3.HMAC at protecting record
    For the HMAC operations used to protect record data, the hash funtion is defined by cipher suites. For example, the HMAC's hash function of cipher suite TLS_RSA_WITH_NULL_MD5 is MD5.

    From TLS 1.2, new cipher suites may define their own MAC constructions except the default HMAC. TLS 1.2 defines five MAC algorithms, from the literal, it is straight forward to know the hash function used.
    ◦null
    ◦hmac_md5
    ◦hmac_sha1
    ◦hmac_sha256
    ◦hmac_sha384
    ◦hmac_sha512
    </clip>

    as what comes to sha512...

    https://support.microsoft.com/en-us/kb/2973337

  3. #3

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    Re: Help finding Agreed Secret

    Quote Originally Posted by Tech99 View Post
    What HMAC algortihm are you/your system using? SHA-256 is default according to NIST.
    According to RFC5246 "In this section, we define one PRF, based on HMAC. This PRF with the SHA-256 hash function is used for all cipher suites defined in this document and in TLS documents published prior to this document when TLS 1.2 is negotiated. New cipher suites MUST explicitly specify a PRF and, in general, SHOULD use the TLS PRF with SHA-256 or a stronger standard hash function". Although I did test the call using an HMAC hash and SHA256, what I really need is a "NoHash" function. I have pretty much given up on MD5 and SHA1, although the mandatory Suite for TLS 1.2 is TLS_RSA_WITH_AES_128_CBC_SHA. I need the raw Agreed Secret without it being hashed in order to input to my own PRF.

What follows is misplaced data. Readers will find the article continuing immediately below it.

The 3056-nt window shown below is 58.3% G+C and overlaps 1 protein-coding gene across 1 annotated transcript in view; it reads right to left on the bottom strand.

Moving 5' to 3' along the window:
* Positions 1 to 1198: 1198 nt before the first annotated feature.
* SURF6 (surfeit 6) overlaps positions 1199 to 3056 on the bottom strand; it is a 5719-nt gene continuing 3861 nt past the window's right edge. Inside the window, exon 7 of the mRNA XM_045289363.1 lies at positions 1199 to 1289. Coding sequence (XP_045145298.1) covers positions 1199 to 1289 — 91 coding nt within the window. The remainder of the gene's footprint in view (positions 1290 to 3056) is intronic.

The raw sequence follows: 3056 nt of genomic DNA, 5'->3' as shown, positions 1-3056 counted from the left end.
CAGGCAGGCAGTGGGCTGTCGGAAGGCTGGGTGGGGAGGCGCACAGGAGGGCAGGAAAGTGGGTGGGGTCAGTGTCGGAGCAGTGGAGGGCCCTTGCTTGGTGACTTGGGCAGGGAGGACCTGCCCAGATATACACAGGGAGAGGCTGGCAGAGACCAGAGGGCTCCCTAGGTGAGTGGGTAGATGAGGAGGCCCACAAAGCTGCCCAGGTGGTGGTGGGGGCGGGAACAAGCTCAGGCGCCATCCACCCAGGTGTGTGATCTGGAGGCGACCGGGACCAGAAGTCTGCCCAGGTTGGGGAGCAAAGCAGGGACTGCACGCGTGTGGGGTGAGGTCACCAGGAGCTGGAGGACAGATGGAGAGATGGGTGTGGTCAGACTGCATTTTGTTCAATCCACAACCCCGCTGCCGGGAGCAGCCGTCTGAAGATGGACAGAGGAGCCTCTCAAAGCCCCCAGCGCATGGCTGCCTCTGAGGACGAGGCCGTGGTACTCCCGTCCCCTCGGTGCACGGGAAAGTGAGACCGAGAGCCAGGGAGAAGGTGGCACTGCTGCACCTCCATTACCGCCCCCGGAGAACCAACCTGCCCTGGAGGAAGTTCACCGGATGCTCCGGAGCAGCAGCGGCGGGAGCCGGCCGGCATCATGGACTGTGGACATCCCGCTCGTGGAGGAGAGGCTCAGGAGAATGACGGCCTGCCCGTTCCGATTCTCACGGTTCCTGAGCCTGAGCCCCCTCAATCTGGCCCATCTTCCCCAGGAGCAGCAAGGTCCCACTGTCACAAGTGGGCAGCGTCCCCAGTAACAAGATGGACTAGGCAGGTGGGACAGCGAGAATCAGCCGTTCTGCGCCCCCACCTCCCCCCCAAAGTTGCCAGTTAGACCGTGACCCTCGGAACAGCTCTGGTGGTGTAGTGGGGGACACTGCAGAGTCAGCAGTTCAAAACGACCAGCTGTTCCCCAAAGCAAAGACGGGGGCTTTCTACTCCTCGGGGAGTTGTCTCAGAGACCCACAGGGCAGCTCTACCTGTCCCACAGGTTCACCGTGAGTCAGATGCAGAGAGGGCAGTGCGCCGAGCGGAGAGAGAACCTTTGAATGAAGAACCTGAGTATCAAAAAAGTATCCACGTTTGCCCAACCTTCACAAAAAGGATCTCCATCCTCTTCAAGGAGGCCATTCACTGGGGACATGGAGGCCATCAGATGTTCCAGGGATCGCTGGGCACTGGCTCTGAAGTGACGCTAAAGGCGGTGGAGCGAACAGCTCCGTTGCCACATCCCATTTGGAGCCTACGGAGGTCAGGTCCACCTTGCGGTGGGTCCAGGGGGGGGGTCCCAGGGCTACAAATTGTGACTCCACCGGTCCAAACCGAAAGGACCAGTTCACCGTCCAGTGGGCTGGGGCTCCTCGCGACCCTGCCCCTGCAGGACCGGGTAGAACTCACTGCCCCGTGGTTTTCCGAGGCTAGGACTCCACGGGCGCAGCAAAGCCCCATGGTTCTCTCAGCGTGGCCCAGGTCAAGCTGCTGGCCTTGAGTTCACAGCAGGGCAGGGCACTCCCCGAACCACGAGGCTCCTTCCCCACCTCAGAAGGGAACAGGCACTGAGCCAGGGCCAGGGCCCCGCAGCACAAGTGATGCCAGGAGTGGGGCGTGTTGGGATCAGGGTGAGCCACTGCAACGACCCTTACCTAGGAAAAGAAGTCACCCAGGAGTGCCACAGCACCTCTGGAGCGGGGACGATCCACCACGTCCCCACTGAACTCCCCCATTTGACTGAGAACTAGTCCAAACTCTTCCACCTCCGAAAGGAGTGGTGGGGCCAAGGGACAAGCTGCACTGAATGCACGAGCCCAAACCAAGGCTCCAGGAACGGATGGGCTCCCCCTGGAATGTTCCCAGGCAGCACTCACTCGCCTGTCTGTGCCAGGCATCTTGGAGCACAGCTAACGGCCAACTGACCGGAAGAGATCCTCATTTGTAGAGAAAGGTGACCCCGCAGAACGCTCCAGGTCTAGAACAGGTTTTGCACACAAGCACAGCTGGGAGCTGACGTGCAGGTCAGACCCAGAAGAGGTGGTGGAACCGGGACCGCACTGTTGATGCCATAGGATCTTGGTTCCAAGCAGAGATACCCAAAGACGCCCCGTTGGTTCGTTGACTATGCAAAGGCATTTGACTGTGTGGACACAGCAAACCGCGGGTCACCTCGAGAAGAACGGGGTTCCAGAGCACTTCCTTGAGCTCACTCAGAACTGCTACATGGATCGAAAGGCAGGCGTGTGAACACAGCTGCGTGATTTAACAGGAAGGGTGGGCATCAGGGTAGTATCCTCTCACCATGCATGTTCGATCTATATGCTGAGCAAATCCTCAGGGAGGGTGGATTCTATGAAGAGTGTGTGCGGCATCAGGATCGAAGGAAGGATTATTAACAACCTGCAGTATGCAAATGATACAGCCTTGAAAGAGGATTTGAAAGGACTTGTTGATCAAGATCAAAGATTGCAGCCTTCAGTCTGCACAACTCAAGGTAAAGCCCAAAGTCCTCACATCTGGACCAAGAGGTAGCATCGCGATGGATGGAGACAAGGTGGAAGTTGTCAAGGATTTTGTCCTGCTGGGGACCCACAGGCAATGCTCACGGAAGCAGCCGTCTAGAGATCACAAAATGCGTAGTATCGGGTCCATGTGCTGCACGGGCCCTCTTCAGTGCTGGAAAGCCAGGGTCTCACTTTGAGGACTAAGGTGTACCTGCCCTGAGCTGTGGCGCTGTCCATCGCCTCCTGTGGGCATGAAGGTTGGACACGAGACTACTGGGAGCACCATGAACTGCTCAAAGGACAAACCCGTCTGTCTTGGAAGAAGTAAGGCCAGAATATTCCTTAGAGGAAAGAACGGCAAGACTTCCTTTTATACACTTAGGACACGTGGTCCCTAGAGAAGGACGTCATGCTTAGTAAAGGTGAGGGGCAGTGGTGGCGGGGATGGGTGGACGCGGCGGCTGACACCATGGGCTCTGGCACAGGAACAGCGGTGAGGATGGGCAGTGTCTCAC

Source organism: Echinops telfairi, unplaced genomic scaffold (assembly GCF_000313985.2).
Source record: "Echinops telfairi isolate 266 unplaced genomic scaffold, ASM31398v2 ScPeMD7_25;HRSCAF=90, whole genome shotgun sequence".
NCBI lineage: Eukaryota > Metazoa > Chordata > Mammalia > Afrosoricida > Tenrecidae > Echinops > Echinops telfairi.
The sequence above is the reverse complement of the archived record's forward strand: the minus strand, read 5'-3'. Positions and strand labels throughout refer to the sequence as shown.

In desperation, I tried BCRYPT_KDF_TLS_PRF, specifying SHA256 and TLS 1.2. For reasons unknown (to me), I could not get a consistent output with fixed input parameters.

    J.A. Coutts

  4. #4

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    Re: Help finding Agreed Secret

    I know this thread is old, but it has taken me this long to figure it out. The pointer to the Agreed Secret is located at offset 12 of the Agreed Secret handle. At that pointer location, the Raw Agreed Secret starts at offset 16.
    Code:
        'Generate the agreed secret
        lRet = BCryptSecretAgreement(hPrivKey, hPubKey, hAgreedSecret, 0)
        If lRet <> 0 Then
            ReDim bAgreedSecret(0)
            bAgreedSecret(0) = 10
            GoTo ReleaseHandles
        Else
            lPntr = PeekW(hAgreedSecret + 12) + 16
            KeyLen = KeyLen / 8
            ReDim bAgreedSecret(KeyLen - 1)